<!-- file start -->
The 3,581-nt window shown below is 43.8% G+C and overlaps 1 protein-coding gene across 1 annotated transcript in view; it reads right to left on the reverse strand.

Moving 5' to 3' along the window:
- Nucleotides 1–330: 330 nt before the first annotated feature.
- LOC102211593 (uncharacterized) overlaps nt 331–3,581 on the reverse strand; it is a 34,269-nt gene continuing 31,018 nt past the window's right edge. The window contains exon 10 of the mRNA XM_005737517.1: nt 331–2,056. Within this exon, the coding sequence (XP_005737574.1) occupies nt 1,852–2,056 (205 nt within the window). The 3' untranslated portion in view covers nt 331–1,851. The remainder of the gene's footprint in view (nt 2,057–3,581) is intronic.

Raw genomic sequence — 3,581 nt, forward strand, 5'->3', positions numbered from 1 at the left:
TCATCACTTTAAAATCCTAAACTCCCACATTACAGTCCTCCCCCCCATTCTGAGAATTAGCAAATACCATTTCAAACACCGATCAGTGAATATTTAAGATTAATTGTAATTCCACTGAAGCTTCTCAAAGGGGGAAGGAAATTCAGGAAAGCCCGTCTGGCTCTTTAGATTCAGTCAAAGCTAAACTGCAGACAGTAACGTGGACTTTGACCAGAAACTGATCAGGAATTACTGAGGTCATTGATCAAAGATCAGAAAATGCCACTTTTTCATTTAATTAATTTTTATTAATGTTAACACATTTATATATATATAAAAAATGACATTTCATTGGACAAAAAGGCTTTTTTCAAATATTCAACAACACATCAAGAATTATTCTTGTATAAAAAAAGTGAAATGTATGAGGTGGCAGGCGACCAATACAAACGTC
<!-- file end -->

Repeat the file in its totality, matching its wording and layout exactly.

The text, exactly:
The 3,581-nt window shown below is 43.8% G+C and overlaps 1 protein-coding gene across 1 annotated transcript in view; it reads right to left on the reverse strand.

Moving 5' to 3' along the window:
- Nucleotides 1–330: 330 nt before the first annotated feature.
- LOC102211593 (uncharacterized) overlaps nt 331–3,581 on the reverse strand; it is a 34,269-nt gene continuing 31,018 nt past the window's right edge. The window contains exon 10 of the mRNA XM_005737517.1: nt 331–2,056. Within this exon, the coding sequence (XP_005737574.1) occupies nt 1,852–2,056 (205 nt within the window). The 3' untranslated portion in view covers nt 331–1,851. The remainder of the gene's footprint in view (nt 2,057–3,581) is intronic.

Raw genomic sequence — 3,581 nt, forward strand, 5'->3', positions numbered from 1 at the left:
TCATCACTTTAAAATCCTAAACTCCCACATTACAGTCCTCCCCCCCATTCTGAGAATTAGCAAATACCATTTCAAACACCGATCAGTGAATATTTAAGATTAATTGTAATTCCACTGAAGCTTCTCAAAGGGGGAAGGAAATTCAGGAAAGCCCGTCTGGCTCTTTAGATTCAGTCAAAGCTAAACTGCAGACAGTAACGTGGACTTTGACCAGAAACTGATCAGGAATTACTGAGGTCATTGATCAAAGATCAGAAAATGCCACTTTTTCATTTAATTAATTTTTATTAATGTTAACACATTTATATATATATAAAAAATGACATTTCATTGGACAAAAAGGCTTTTTTCAAATATTCAACAACACATCAAGAATTATTCTTGTATAAAAAAAGTGAAATGTATGAGGTGGCAGGCGACCAATACAAACGTC